Cis-trans Isomerization, Conformational Restriction, Intrinsically Disordered Protein, Post-translational Modification, Protein Solubility, Protein Surfaces
Digital Object Identifier (DOI)
A significant fraction of every proteome is occupied by biologically active proteins that do not form unique three-dimensional structures. These intrinsically disordered proteins (IDPs) and IDP regions (IDPRs) have essential biological functions and are characterized by extensive structural plasticity. Such structural and functional behavior is encoded in the amino acid sequences of IDPs/IDPRs, which are enriched in disorder-promoting residues and depleted in order-promoting residues. In fact, amino acid residues can be arranged according to their disorder-promoting tendency to form an alphabet of intrinsic disorder that defines the structural complexity and diversity of IDPs/IDPRs. This review is the first in a series of publications dedicated to the roles that different amino acid residues play in defining the phenomenon of protein intrinsic disorder. We start with proline because data suggests that of the 20 common amino acid residues, this one is the most disorder-promoting.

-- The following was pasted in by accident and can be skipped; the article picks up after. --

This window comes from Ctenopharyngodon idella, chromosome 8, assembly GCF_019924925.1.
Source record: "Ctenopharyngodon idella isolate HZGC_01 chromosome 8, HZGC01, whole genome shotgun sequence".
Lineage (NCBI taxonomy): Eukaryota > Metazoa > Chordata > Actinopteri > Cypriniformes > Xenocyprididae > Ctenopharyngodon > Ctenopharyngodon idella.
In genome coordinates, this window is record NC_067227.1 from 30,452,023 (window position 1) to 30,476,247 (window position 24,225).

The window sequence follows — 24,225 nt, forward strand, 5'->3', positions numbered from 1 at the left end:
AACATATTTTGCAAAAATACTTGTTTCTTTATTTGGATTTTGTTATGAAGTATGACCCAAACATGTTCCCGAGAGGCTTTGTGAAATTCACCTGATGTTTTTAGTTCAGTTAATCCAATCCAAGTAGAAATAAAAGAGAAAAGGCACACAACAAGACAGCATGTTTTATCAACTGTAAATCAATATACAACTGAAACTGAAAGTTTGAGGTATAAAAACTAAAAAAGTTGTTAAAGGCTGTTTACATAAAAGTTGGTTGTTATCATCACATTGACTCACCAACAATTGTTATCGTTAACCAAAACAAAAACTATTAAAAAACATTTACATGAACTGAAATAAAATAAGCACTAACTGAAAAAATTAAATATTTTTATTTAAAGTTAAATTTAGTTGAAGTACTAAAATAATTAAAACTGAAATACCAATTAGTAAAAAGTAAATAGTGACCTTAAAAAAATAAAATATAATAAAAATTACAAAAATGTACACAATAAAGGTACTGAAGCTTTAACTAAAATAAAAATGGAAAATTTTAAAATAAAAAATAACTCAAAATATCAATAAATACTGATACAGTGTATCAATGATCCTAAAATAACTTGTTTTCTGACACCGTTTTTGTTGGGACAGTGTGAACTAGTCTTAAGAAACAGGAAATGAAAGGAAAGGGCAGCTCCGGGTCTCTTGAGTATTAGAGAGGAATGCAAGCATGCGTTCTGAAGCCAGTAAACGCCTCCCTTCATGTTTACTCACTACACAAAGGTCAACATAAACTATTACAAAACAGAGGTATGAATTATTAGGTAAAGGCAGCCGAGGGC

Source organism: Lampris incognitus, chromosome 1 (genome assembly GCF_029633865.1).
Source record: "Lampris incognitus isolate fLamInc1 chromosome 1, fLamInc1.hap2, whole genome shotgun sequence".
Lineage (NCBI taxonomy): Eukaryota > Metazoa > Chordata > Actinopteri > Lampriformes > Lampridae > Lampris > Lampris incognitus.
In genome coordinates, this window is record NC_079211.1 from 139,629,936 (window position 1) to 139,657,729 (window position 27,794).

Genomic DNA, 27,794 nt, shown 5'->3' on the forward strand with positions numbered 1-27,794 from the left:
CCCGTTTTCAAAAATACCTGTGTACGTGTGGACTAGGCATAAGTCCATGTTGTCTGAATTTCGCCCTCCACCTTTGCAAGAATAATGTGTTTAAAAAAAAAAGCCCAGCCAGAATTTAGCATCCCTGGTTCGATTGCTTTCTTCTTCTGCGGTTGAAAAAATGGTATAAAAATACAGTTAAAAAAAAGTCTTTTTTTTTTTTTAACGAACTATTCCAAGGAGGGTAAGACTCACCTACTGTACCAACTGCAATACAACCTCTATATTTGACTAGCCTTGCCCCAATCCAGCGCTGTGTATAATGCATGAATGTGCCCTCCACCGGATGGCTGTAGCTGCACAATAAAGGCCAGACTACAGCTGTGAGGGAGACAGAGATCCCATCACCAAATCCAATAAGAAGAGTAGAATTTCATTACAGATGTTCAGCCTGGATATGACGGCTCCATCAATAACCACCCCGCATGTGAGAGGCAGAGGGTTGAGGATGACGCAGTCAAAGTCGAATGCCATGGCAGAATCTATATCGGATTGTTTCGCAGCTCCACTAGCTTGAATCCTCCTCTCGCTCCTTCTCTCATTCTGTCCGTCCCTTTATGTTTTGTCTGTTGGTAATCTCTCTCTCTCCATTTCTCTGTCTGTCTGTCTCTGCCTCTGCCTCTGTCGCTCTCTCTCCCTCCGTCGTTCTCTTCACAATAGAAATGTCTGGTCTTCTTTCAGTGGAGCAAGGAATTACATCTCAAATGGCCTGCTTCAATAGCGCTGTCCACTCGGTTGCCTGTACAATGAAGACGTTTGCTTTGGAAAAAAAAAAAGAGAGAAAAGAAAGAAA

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Citation / Publisher Attribution
Intrinsically Disordered Proteins, v. 1, issue 1, art. e24360
Scholar Commons Citation
Theillet, Francois-Xavier; Kalmar, Lajos; Tompa, Peter; Han, Kyou-Hoon; Selenko, Philipp; Dunker, A. Keith; Daughdrill, Gary W.; and Uversky, Vladimir N., "The Alphabet of Intrinsic Disorder: I. Act Like a Pro: On the Abundance and Roles of Proline Residues in Intrinsically Disordered Proteins" (2013). Molecular Medicine Faculty Publications. 583.